09 May 2011

Calorie restriction may delay age-related hearing loss

Scientists at the University of Wisconsin-Madison in the US have succeeded in delaying age-related hearing loss in mice by restricting their intake of calories.

Experiments with mice have shown that a 25% reduction in calories activated a single enzyme, Sirt3, which helped preserve hearing. The experiments are described by researches in the journal Cell.

"If we can find compounds that activate Sirt3 we may be able to obtain some of the benefits of caloric restriction without having to restrict our calories," said Tomas A. Prolla, a professor of genetics at University of Wisconsin-Madison in the US and senior author of the new paper.

Prolla and his colleagues carried out experiments with normal mice and mice deprived of the Sirt3 enzyme. In one experiment both groups were fed the 25%-reduced calorie diet for 10 months. The diet had the same weight loss effect on both groups.

Although the diet delayed hearing loss at various frequencies in the normal mice, it did not work at all in the mice lacking Sirt3.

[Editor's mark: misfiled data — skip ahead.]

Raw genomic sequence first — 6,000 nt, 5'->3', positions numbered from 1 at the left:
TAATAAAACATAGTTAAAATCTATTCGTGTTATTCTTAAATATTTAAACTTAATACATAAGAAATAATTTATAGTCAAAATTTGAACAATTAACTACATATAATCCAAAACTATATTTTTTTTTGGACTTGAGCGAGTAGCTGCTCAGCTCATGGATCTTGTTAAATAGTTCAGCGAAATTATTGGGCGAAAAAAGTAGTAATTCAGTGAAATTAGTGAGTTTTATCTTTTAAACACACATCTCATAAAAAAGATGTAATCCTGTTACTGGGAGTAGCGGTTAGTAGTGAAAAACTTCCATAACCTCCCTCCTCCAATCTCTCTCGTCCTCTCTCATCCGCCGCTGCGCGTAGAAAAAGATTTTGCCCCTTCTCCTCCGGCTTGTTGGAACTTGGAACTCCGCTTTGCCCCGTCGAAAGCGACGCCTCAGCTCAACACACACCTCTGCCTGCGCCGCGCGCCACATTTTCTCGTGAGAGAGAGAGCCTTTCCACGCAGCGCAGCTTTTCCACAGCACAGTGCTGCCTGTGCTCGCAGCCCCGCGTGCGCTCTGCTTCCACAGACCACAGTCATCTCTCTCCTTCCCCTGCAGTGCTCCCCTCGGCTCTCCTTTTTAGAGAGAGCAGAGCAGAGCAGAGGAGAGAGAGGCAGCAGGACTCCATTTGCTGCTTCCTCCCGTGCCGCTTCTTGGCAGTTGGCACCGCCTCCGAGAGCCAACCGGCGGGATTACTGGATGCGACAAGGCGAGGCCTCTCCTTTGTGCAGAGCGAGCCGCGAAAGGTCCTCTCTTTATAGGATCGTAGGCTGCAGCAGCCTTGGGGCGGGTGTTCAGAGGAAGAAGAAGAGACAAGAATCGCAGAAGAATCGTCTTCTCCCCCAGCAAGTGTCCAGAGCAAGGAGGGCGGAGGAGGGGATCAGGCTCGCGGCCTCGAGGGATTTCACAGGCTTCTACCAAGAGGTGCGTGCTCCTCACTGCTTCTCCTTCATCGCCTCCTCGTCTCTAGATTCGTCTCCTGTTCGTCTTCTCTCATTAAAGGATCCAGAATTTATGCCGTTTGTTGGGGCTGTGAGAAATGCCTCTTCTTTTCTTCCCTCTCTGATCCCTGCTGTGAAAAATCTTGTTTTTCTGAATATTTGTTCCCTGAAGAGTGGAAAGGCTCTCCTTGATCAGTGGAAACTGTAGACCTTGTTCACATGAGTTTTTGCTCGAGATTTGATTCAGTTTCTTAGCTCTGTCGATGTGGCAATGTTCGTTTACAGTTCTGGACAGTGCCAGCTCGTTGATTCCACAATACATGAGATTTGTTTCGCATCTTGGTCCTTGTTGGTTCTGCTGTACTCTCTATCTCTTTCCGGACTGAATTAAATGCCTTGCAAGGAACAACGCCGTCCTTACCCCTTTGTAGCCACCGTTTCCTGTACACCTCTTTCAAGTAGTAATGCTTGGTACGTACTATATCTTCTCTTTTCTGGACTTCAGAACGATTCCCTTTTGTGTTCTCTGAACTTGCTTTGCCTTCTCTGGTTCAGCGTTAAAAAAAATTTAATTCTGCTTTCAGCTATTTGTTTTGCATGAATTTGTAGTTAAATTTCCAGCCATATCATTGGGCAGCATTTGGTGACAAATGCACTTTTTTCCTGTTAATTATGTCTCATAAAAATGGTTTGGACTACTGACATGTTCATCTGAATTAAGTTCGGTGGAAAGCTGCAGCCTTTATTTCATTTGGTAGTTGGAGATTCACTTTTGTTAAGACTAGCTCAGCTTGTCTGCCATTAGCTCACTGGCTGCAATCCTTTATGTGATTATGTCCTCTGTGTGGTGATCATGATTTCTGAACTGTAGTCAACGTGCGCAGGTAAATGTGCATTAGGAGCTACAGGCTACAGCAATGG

Energy factories and free radicals

The experiments also suggested how the benefits of caloric restriction play out at the molecular level.

"What seems to happen that drives caloric restriction is that the organism senses it is under stress," Prolla explained. "There are then metabolic changes that favour self-preservation."

Under normal conditions, he said, levels of Sirt3 are low. Caloric restriction appears to boost levels of Sirt3 and the boost helps the cells' energy factories, called mitochondria.

The mitochondria produce not only the energy, but also atoms called free radicals, which damage cells and advance the effects of aging. When Sirt3 levels rise, however, they reduce production of the harmful free radicals. One result is less damage to cells, including the cells of the inner ear.

"We need to find out which are the main mediators of caloric restriction," Prolla said, explaining that the current study indicates Sirt3 is one of them. "Once we've identified them we can come up with interventions that mimic caloric restriction."


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